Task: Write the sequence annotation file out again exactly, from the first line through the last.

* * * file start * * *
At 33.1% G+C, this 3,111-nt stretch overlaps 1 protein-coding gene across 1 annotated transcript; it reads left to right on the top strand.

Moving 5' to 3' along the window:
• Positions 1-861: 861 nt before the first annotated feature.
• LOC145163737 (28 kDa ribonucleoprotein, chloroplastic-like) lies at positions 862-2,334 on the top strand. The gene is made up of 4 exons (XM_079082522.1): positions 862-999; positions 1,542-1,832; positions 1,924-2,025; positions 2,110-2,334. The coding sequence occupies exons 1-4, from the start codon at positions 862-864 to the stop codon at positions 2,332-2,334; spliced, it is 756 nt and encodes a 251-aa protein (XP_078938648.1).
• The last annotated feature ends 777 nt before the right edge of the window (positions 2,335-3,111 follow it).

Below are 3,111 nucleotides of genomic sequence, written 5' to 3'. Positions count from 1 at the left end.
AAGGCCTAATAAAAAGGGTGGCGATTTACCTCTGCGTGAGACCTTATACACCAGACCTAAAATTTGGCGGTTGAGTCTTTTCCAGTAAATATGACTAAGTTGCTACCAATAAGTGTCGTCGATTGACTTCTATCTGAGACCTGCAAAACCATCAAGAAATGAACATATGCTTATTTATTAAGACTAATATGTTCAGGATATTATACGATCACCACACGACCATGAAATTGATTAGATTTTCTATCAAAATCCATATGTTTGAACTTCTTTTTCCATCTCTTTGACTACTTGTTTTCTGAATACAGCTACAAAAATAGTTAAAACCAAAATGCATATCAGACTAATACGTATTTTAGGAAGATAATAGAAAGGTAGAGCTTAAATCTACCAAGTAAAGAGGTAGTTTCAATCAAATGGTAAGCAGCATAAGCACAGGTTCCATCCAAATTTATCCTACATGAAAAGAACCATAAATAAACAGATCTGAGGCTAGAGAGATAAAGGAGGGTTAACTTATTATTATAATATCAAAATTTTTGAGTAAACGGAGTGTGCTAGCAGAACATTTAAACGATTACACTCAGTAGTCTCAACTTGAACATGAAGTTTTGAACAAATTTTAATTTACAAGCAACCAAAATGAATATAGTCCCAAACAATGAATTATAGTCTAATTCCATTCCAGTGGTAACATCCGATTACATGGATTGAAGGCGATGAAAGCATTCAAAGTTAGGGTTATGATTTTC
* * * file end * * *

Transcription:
At 33.1% G+C, this 3,111-nt stretch overlaps 1 protein-coding gene across 1 annotated transcript; it reads left to right on the top strand.

Moving 5' to 3' along the window:
• Positions 1-861: 861 nt before the first annotated feature.
• LOC145163737 (28 kDa ribonucleoprotein, chloroplastic-like) lies at positions 862-2,334 on the top strand. The gene is made up of 4 exons (XM_079082522.1): positions 862-999; positions 1,542-1,832; positions 1,924-2,025; positions 2,110-2,334. The coding sequence occupies exons 1-4, from the start codon at positions 862-864 to the stop codon at positions 2,332-2,334; spliced, it is 756 nt and encodes a 251-aa protein (XP_078938648.1).
• The last annotated feature ends 777 nt before the right edge of the window (positions 2,335-3,111 follow it).

Below are 3,111 nucleotides of genomic sequence, written 5' to 3'. Positions count from 1 at the left end.
AAGGCCTAATAAAAAGGGTGGCGATTTACCTCTGCGTGAGACCTTATACACCAGACCTAAAATTTGGCGGTTGAGTCTTTTCCAGTAAATATGACTAAGTTGCTACCAATAAGTGTCGTCGATTGACTTCTATCTGAGACCTGCAAAACCATCAAGAAATGAACATATGCTTATTTATTAAGACTAATATGTTCAGGATATTATACGATCACCACACGACCATGAAATTGATTAGATTTTCTATCAAAATCCATATGTTTGAACTTCTTTTTCCATCTCTTTGACTACTTGTTTTCTGAATACAGCTACAAAAATAGTTAAAACCAAAATGCATATCAGACTAATACGTATTTTAGGAAGATAATAGAAAGGTAGAGCTTAAATCTACCAAGTAAAGAGGTAGTTTCAATCAAATGGTAAGCAGCATAAGCACAGGTTCCATCCAAATTTATCCTACATGAAAAGAACCATAAATAAACAGATCTGAGGCTAGAGAGATAAAGGAGGGTTAACTTATTATTATAATATCAAAATTTTTGAGTAAACGGAGTGTGCTAGCAGAACATTTAAACGATTACACTCAGTAGTCTCAACTTGAACATGAAGTTTTGAACAAATTTTAATTTACAAGCAACCAAAATGAATATAGTCCCAAACAATGAATTATAGTCTAATTCCATTCCAGTGGTAACATCCGATTACATGGATTGAAGGCGATGAAAGCATTCAAAGTTAGGGTTATGATTTTC